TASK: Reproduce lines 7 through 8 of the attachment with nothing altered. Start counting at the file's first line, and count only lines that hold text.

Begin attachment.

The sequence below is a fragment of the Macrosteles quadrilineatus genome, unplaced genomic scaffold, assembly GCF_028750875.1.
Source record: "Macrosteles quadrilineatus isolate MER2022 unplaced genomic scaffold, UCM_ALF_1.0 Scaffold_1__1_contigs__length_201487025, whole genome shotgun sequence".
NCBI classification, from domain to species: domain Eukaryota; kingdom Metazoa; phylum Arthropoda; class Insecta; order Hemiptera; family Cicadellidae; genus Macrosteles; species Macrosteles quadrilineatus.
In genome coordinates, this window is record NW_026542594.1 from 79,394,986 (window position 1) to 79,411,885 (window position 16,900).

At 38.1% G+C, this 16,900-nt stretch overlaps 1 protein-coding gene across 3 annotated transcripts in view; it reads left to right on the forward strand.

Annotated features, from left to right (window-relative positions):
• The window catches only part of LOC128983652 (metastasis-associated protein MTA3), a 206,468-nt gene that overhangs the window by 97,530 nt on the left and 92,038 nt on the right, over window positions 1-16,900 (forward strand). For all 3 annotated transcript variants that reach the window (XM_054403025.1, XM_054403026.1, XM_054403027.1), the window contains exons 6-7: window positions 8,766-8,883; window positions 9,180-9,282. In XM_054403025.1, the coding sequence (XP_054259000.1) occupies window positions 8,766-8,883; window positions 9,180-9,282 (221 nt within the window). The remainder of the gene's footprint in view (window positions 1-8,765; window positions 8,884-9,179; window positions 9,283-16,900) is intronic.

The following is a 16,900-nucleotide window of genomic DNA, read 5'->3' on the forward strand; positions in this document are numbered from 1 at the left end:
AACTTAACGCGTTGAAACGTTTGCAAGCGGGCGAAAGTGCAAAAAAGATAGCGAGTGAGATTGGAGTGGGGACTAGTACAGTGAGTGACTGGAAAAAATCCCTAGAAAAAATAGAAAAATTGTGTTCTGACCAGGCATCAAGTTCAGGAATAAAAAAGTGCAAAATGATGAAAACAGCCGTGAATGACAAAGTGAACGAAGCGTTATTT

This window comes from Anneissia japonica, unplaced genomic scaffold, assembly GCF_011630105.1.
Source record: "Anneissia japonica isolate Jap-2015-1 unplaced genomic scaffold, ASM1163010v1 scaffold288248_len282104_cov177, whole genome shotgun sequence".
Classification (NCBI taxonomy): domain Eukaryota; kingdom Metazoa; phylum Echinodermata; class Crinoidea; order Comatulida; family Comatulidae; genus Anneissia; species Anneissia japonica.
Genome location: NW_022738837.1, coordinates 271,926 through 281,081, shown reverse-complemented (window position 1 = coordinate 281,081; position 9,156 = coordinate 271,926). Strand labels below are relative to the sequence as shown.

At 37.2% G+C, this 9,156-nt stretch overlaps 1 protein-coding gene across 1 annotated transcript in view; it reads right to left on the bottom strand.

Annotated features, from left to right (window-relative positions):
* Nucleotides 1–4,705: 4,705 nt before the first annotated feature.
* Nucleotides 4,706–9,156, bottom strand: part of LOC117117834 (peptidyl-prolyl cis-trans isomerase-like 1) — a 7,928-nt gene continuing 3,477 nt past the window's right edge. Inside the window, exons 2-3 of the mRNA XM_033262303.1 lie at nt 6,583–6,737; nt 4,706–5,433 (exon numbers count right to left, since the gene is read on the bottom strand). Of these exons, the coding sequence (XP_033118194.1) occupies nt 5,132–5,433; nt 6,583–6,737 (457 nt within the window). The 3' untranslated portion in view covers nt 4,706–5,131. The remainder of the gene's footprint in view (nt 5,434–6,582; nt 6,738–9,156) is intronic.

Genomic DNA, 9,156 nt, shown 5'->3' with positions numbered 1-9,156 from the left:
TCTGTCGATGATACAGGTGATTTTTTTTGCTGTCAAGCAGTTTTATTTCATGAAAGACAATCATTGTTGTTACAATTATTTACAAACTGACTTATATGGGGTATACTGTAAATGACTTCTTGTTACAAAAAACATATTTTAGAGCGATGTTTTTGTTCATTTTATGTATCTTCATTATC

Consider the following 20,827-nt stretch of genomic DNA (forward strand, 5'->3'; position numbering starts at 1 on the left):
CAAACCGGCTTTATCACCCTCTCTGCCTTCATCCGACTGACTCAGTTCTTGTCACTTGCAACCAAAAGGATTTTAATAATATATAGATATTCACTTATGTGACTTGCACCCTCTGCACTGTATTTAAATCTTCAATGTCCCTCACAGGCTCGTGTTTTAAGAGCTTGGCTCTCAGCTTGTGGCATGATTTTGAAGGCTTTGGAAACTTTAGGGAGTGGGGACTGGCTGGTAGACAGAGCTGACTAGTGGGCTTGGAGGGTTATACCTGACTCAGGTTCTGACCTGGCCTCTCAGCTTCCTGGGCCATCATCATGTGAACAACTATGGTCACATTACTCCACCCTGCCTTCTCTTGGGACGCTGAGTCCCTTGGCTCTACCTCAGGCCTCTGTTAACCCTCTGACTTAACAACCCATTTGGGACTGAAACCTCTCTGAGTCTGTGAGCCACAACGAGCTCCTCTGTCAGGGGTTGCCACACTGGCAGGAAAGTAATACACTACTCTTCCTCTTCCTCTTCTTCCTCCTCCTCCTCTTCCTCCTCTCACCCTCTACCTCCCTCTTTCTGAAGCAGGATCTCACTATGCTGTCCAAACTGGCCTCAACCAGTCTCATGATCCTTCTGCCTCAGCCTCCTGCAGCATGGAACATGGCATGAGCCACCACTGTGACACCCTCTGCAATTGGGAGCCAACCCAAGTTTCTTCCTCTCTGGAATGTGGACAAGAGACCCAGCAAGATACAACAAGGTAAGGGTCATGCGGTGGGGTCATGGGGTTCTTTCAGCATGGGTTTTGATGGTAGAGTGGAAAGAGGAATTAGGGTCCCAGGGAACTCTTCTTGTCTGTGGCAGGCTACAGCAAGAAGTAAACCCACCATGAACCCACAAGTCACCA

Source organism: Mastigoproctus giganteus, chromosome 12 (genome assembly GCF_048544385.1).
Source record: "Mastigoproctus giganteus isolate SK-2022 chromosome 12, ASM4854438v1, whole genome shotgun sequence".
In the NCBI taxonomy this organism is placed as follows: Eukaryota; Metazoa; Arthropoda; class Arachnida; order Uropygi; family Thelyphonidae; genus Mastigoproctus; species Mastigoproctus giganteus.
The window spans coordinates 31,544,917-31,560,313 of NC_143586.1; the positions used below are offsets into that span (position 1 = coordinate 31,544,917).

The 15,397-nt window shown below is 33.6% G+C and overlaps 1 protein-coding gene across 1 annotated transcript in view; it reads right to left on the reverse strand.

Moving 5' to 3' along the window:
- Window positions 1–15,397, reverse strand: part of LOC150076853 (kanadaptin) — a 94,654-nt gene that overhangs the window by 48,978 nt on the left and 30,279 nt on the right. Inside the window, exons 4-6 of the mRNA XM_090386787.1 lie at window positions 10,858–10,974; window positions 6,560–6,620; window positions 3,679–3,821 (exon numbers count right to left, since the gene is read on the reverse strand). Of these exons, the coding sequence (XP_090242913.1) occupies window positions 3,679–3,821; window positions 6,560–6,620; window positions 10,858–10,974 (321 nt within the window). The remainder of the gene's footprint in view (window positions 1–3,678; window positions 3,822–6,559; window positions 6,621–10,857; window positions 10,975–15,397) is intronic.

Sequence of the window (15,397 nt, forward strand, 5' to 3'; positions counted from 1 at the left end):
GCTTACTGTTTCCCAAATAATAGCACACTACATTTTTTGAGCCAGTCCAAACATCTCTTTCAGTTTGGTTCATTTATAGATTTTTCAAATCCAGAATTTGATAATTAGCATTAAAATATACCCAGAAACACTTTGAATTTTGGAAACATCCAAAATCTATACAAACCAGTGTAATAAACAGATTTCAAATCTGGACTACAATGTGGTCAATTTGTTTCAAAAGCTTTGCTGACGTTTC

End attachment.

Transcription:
• The window catches only part of LOC128983652 (metastasis-associated protein MTA3), a 206,468-nt gene that overhangs the window by 97,530 nt on the left and 92,038 nt on the right, over window positions 1-16,900 (forward strand). For all 3 annotated transcript variants that reach the window (XM_054403025.1, XM_054403026.1, XM_054403027.1), the window contains exons 6-7: window positions 8,766-8,883; window positions 9,180-9,282. In XM_054403025.1, the coding sequence (XP_054259000.1) occupies window positions 8,766-8,883; window positions 9,180-9,282 (221 nt within the window). The remainder of the gene's footprint in view (window positions 1-8,765; window positions 8,884-9,179; window positions 9,283-16,900) is intronic.

The following is a 16,900-nucleotide window of genomic DNA, read 5'->3' on the forward strand; positions in this document are numbered from 1 at the left end: